In basketball, "drive" is a quick, forceful move toward the hoop; in the culinary world, it's graduating from Johnson & Wales and earning a spot as executive chef before the age of 21.
Chef Maxcel Hardy knows both plays well, having run them, first as a promising athlete on his high school basketball team, then as one of the most sought after young chefs on the South Florida restaurant scene.
"I made a commitment in high school: If I couldn't make it to the NBA [I'd] cook for Michael Jordan and Magic Johnson, some of the big NBA hitters at that time," Hardy says, musing on his two loves and how they'd eventually become one dreamy full-time job.
Perhaps Michael and Magic had their personal chefs already lined up, but Hardy's determination lived on, landing him in the kitchen of another NBA star instead -- Amare Stoudemire of the New York Knicks.
How Hardy got the gig sounds a little like the old "preparation meets opportunity" adage, a stroke of luck he explained to Bon Appetit magazine last year:
Hardy had just made dinner for a client and was packing up when Stoudemire called him. He was looking for someone to cook for him and his friends before they went out to a club. As in: That night. Immediately. "I looked at my watch. It was almost midnight," Hardy recalls. "I thought, Well, okay. I did a little shopping and made them a grand feast: grilled lobster tails, steaks, Yukon-garlic mash, and chocolate souffle."
"I remember thinking, We may have a winner here," Stoudemire says, laughing. Not long after, Hardy packed up and moved to New York to work with Stoudemire full-time.
ONE ON ONE
Hardy's move meant trading in a rotating list of A-list clients -- among the most notable: Missy Elliot and the Prince of Dubai -- for much more intimate digs. (Though he does still manage a chef-outsourcing business based in his hometown of Miami.)
"Working in the private sector makes you more understanding of the individual's lifestyle everyday," Hardy says. "You're the first one they see when they wake up, the last one they see when they go to bed. It turns into being more than just a chef. [You're a] confidante, a chef, a babysitter, a bodyguard at times. They tell you all of their deeper secrets," he says, secrets that take the place of the accolades and thrill many restaurant chefs thrive on.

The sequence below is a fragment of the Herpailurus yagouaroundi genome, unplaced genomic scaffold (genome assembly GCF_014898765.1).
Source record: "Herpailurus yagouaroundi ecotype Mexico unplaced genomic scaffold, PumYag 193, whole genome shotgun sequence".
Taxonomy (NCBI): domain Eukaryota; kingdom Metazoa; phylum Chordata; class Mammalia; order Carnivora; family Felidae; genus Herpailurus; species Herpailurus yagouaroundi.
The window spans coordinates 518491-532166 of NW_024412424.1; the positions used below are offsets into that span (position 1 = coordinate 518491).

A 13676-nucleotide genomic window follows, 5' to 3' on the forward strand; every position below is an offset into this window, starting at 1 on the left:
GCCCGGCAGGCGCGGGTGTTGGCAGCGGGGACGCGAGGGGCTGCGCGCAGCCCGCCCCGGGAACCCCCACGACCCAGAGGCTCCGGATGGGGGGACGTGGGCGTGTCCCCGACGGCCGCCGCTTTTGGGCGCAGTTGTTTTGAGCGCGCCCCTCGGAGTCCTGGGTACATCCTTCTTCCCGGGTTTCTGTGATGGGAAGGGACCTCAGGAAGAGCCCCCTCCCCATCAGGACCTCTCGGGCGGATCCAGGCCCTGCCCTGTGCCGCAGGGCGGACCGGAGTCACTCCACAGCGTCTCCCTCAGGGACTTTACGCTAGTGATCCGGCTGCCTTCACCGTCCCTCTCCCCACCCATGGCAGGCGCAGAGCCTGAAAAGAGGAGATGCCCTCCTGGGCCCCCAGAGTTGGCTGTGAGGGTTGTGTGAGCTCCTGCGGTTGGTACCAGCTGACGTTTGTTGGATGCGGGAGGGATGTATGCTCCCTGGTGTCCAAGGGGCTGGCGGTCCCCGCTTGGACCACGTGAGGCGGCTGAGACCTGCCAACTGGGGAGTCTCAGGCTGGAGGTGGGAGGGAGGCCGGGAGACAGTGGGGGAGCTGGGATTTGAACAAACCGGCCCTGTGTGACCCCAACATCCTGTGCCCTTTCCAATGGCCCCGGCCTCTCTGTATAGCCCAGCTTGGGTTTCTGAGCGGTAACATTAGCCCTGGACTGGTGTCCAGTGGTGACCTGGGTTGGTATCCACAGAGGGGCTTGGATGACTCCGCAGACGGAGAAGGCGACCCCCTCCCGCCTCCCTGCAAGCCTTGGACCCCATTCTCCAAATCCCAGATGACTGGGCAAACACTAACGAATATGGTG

"You lose that a little bit, because it's not everyday going crazy, but on the creative side, you do have to get really crazy," he says, describing the challenge he faces trying to avoid serving up the same dishes to Amare within the same month.
Next week, Hardy plans to work the grill and throw in some twists to the average Superbowl Sunday fare. On the menu: Jerk chicken wings, artichoke and spinach dip, grilled lamb chops, twice-baked potatoes and crab cakes, a Stoudemire fave.
Though Stoudemire has ventured into some unexpected territory when it comes to food (his Hebrew background means he only eats kosher food, though he doesn't actually keep kosher at home), Hardy says his eclectic cooking style wasn't always easily received. "When I first started cooking for [Amare], it was tough because he was a meat and potatoes kind of guy." But his creativity (and a few sneaky substitutes, like the butternut squash he made in lieu of sweet potatoes last Thanksgiving) paid off, opening Stoudemire up to what Hardy now calls a full-out foodie lifestyle.
Case in point: This week's Sunday dinner, a menu of hearty winter eats, with a little Irish flair.
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